We made a delightful discovery upon exiting the War Rooms: The Nissan Figaro is a small retro car manufactured in 1991 by Nissan. The car was originally sold only in Japan. Despite the limited 20,000 car production run, the Figaro has become popular with owners in the UK and Ireland.

Nissan Figaro and Smart Car

We finally realized that we were hungry; so we began looking for an interesting, inexpensive cafe. We eventually found a small place that had a Chicken Curry lunch special. Claire got herbal Lemon-Ginger Tea with hers and I ordered a regular tea; the first time she returned to the table, the waitress asked me what I had ordered; I told her, again; she brought a Cappuccino! Fortunately, I like both tea and coffee.

Curry Lunch

Since it was the same distance to the British Museum as to the nearest Tube station, we decided to walk; but, London streets are not straight and we had to constantly refer to our inadequate tourist map of Central London to find our way there. As usual, we eventually found our way there.

We decided to separate, to make the best use of our limited time, today. I rented an audio guide and began working my way down the list of memorable items, using the interactive display; unfortunately, they are not listed by relative location; so, I was bouncing all over the place; and, finding one's way around the numbered rooms and several floors was more time-consuming than one would wish—notice the affectation of British jargon: “One”; I guess it creeps into one's style over time—after all, we have already been here a week!

I revisited several items: first, the Rosetta Stone. This is the object that allowed us to finally decipher Egyptian hieroglypics. Napoleon's army found it in Rosetta, Egypt; when he was defeated by the British, it came to England and, eventually, the British Museum. Second, I revisited the Parthenon Sculptures; I noted that they have changed the name from the Elgin Marbles—presumably to downplay the “borrowed” aspect of the acquisition; also, I discovered that I had mispronounced Lord Elgin's name for many years: It is spoken with a hard 'g' as in “go.” The narration mentioned that we can now see them at eye level, a great improvement over what Athenians saw on top of the Parthenon on the Acropolis in Athens. Thirdly, I revisited several Assyrian objects, including the gate-protecting Winged Lions. I was intrigued to find that the sculptures of the lions have 5 legs each—you can only see 4 at one time, however; which legs you see depends on your viewpoint: Side or frontal.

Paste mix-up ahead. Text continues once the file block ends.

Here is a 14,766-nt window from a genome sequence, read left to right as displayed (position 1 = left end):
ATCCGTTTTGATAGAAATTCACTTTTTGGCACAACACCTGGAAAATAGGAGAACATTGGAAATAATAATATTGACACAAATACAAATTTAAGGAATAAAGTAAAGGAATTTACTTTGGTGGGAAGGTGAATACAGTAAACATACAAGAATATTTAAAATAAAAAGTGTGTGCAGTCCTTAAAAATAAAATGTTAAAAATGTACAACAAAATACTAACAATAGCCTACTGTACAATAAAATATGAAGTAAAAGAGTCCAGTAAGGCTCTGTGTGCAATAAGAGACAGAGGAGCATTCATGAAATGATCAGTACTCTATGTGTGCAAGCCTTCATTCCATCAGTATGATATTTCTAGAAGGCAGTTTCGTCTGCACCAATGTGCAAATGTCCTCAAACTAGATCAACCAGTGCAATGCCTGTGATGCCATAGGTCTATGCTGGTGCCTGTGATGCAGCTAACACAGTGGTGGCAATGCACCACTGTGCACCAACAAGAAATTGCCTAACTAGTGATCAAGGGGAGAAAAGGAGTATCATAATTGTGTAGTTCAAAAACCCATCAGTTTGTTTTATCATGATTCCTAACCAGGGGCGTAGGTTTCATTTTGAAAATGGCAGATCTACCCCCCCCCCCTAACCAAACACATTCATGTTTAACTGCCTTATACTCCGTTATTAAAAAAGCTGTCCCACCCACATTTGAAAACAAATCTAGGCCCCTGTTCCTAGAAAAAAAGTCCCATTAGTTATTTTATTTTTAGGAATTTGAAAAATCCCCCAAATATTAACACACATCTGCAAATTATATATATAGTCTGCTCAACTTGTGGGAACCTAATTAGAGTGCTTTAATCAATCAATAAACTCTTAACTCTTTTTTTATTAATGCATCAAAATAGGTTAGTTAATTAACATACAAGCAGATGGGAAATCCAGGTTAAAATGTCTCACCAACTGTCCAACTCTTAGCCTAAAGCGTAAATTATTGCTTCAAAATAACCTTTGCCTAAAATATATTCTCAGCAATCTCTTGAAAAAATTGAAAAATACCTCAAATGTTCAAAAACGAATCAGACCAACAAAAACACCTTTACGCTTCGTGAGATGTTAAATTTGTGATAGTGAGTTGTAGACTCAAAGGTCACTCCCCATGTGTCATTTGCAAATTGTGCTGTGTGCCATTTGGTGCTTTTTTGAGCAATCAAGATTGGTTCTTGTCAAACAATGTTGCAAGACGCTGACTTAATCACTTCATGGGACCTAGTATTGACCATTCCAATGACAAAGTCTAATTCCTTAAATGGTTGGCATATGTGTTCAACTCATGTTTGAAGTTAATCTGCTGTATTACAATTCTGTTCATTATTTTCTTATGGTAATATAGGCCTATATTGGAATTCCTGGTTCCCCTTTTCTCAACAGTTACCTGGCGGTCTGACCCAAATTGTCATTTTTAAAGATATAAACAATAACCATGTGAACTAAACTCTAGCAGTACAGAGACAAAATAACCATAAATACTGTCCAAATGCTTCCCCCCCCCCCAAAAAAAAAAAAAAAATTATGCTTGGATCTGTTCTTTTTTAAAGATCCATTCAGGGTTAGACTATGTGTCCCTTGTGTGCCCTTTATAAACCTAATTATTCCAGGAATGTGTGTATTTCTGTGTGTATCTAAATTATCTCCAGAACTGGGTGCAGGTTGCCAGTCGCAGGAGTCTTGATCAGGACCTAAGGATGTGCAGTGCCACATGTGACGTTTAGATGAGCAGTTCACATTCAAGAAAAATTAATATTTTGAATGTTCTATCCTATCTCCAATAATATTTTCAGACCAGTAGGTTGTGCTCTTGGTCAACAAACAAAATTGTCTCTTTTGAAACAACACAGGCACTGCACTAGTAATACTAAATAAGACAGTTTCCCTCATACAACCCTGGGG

At this point, both the narration and I jumped around the museum a bit. I saw a voluptuous Tara sculpture from Sri Lanka—unusual since Tara is associated with Mahayana Buddhism and Sri Lanka is generally thought to be Theravadan. Also, I have previously only encountered modest images of Tara. Claire had the camera; so, I was unable to take pictures.

I loved the 4 ton Hoa Hakananai'a stone sculpture from Easter Island, the Chinese Tang Dynasty funereal clay figures, the West African bronze image of a 16th century queen, the Sutton Hoo helmet and weapons from a 6th century Anglo-Saxon burial mound of a local Chieftain in Suffolk. I walked quickly through the timepiece exhibit with hundreds of clocks and watches.

By now, it was 4pm and the time agreed to meet Claire to determine our next move. We were beat, we still needed to get back to Homer, and we need to prepare to leave, tomorrow. We saw a lot, here; but, there is so much we did not see; one of our perspectives has been that we know we cannot see it all; so, we left with only slight regrets—not seeing the British Library, holding “the literary treasures of Western civilization: Shakespeare's Hamlet, early Bibles, the illustrated Lindisfarne Gospels, the Magna Carta and the Adventures of Alice in Wonderland—not necessarily in order of importance.

Never in the field of human conflict was so much owed by so many to so few. ~ Winston Churchill referring to the role of the RAF during the Battle of Britain during WWII

Sunday, May 30, 2010

The Tate and the Tower